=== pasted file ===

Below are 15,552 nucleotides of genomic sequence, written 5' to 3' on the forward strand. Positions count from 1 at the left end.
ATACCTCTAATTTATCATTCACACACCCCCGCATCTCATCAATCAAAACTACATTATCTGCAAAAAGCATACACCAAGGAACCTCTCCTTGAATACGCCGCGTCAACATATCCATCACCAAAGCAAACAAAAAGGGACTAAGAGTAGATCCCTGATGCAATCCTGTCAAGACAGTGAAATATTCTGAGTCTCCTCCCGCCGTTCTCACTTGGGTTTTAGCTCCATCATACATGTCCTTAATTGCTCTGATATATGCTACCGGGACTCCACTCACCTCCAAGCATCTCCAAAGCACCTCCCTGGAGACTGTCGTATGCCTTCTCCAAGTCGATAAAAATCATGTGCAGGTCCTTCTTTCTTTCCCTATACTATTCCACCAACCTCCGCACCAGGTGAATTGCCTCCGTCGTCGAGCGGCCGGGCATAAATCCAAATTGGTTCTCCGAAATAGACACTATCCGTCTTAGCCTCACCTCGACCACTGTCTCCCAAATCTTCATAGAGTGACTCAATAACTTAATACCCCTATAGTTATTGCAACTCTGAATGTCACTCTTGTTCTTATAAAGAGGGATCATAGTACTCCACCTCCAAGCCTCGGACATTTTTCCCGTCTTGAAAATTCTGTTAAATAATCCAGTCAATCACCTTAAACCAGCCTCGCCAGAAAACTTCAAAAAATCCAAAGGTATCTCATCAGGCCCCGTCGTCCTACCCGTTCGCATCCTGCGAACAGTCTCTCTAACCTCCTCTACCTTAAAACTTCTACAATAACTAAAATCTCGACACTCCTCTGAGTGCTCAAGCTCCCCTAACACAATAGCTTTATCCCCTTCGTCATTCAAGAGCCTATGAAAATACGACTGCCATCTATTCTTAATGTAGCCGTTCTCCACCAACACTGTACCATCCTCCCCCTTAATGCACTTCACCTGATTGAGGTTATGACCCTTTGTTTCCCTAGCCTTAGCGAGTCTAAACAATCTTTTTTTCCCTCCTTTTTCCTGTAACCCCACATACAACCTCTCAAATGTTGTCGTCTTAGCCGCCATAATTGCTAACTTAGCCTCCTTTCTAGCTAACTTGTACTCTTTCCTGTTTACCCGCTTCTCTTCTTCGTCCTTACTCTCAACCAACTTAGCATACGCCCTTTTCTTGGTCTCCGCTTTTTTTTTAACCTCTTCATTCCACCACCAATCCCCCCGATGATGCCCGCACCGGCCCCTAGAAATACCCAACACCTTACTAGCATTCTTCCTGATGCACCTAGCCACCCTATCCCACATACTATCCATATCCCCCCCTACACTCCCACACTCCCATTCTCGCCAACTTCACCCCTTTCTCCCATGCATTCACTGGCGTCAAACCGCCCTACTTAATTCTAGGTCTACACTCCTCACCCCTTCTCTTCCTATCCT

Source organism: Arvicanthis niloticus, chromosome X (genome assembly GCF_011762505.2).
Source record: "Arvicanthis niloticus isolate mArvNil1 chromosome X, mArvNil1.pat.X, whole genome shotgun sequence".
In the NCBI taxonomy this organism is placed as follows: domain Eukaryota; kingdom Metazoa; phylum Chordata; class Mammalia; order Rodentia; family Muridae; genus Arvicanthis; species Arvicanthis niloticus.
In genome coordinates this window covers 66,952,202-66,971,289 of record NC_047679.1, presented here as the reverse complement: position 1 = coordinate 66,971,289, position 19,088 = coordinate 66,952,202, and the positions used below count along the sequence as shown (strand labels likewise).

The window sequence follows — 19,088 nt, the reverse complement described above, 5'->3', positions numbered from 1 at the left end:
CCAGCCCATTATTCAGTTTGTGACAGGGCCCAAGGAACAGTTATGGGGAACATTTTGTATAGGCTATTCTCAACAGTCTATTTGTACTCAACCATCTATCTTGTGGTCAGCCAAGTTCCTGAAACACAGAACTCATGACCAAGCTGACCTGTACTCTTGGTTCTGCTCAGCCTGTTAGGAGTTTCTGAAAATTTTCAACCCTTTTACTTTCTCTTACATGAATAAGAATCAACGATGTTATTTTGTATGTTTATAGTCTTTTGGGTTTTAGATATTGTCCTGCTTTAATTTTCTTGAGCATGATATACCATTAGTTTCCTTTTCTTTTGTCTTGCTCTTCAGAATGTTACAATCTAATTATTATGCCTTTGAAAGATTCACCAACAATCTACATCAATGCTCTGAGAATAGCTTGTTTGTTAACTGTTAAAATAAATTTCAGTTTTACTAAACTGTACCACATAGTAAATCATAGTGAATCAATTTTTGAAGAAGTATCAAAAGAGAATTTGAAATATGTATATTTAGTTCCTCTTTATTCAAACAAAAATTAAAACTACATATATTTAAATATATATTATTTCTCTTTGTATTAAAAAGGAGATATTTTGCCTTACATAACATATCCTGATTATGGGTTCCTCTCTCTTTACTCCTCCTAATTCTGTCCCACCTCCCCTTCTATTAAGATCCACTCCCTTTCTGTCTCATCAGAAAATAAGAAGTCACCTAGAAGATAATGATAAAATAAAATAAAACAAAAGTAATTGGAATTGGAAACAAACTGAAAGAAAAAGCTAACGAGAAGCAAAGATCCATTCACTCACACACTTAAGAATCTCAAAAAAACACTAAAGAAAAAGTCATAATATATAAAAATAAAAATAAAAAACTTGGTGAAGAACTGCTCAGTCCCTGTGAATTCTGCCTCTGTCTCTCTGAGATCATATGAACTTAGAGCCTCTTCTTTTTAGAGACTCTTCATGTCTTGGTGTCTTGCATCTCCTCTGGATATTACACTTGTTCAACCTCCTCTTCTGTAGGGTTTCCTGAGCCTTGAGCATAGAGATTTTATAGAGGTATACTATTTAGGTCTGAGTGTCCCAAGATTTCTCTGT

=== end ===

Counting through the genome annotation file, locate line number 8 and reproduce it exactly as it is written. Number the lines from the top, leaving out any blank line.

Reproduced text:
CCAGCCCATTATTCAGTTTGTGACAGGGCCCAAGGAACAGTTATGGGGAACATTTTGTATAGGCTATTCTCAACAGTCTATTTGTACTCAACCATCTATCTTGTGGTCAGCCAAGTTCCTGAAACACAGAACTCATGACCAAGCTGACCTGTACTCTTGGTTCTGCTCAGCCTGTTAGGAGTTTCTGAAAATTTTCAACCCTTTTACTTTCTCTTACATGAATAAGAATCAACGATGTTATTTTGTATGTTTATAGTCTTTTGGGTTTTAGATATTGTCCTGCTTTAATTTTCTTGAGCATGATATACCATTAGTTTCCTTTTCTTTTGTCTTGCTCTTCAGAATGTTACAATCTAATTATTATGCCTTTGAAAGATTCACCAACAATCTACATCAATGCTCTGAGAATAGCTTGTTTGTTAACTGTTAAAATAAATTTCAGTTTTACTAAACTGTACCACATAGTAAATCATAGTGAATCAATTTTTGAAGAAGTATCAAAAGAGAATTTGAAATATGTATATTTAGTTCCTCTTTATTCAAACAAAAATTAAAACTACATATATTTAAATATATATTATTTCTCTTTGTATTAAAAAGGAGATATTTTGCCTTACATAACATATCCTGATTATGGGTTCCTCTCTCTTTACTCCTCCTAATTCTGTCCCACCTCCCCTTCTATTAAGATCCACTCCCTTTCTGTCTCATCAGAAAATAAGAAGTCACCTAGAAGATAATGATAAAATAAAATAAAACAAAAGTAATTGGAATTGGAAACAAACTGAAAGAAAAAGCTAACGAGAAGCAAAGATCCATTCACTCACACACTTAAGAATCTCAAAAAAACACTAAAGAAAAAGTCATAATATATAAAAATAAAAATAAAAAACTTGGTGAAGAACTGCTCAGTCCCTGTGAATTCTGCCTCTGTCTCTCTGAGATCATATGAACTTAGAGCCTCTTCTTTTTAGAGACTCTTCATGTCTTGGTGTCTTGCATCTCCTCTGGATATTACACTTGTTCAACCTCCTCTTCTGTAGGGTTTCCTGAGCCTTGAGCATAGAGATTTTATAGAGGTATACTATTTAGGTCTGAGTGTCCCAAGATTTCTCTGT